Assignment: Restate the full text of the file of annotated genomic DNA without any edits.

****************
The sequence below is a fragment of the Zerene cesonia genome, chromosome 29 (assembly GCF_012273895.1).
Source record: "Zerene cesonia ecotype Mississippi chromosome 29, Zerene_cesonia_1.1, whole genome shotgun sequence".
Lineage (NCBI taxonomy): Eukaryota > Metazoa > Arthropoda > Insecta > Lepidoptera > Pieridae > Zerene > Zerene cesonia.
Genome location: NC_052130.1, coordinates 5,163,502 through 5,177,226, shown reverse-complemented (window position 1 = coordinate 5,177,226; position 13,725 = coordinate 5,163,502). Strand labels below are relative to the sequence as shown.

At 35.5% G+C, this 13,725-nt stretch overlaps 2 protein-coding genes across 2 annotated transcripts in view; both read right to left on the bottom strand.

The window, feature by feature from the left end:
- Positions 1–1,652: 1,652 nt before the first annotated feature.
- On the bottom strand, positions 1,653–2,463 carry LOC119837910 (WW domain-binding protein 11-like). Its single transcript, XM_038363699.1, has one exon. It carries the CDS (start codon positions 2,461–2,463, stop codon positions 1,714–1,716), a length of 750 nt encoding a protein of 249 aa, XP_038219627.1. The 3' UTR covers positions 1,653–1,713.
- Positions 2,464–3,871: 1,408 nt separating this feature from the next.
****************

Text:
The sequence below is a fragment of the Zerene cesonia genome, chromosome 29 (assembly GCF_012273895.1).
Source record: "Zerene cesonia ecotype Mississippi chromosome 29, Zerene_cesonia_1.1, whole genome shotgun sequence".
Lineage (NCBI taxonomy): Eukaryota > Metazoa > Arthropoda > Insecta > Lepidoptera > Pieridae > Zerene > Zerene cesonia.
Genome location: NC_052130.1, coordinates 5,163,502 through 5,177,226, shown reverse-complemented (window position 1 = coordinate 5,177,226; position 13,725 = coordinate 5,163,502). Strand labels below are relative to the sequence as shown.

At 35.5% G+C, this 13,725-nt stretch overlaps 2 protein-coding genes across 2 annotated transcripts in view; both read right to left on the bottom strand.

The window, feature by feature from the left end:
- Positions 1–1,652: 1,652 nt before the first annotated feature.
- On the bottom strand, positions 1,653–2,463 carry LOC119837910 (WW domain-binding protein 11-like). Its single transcript, XM_038363699.1, has one exon. It carries the CDS (start codon positions 2,461–2,463, stop codon positions 1,714–1,716), a length of 750 nt encoding a protein of 249 aa, XP_038219627.1. The 3' UTR covers positions 1,653–1,713.
- Positions 2,464–3,871: 1,408 nt separating this feature from the next.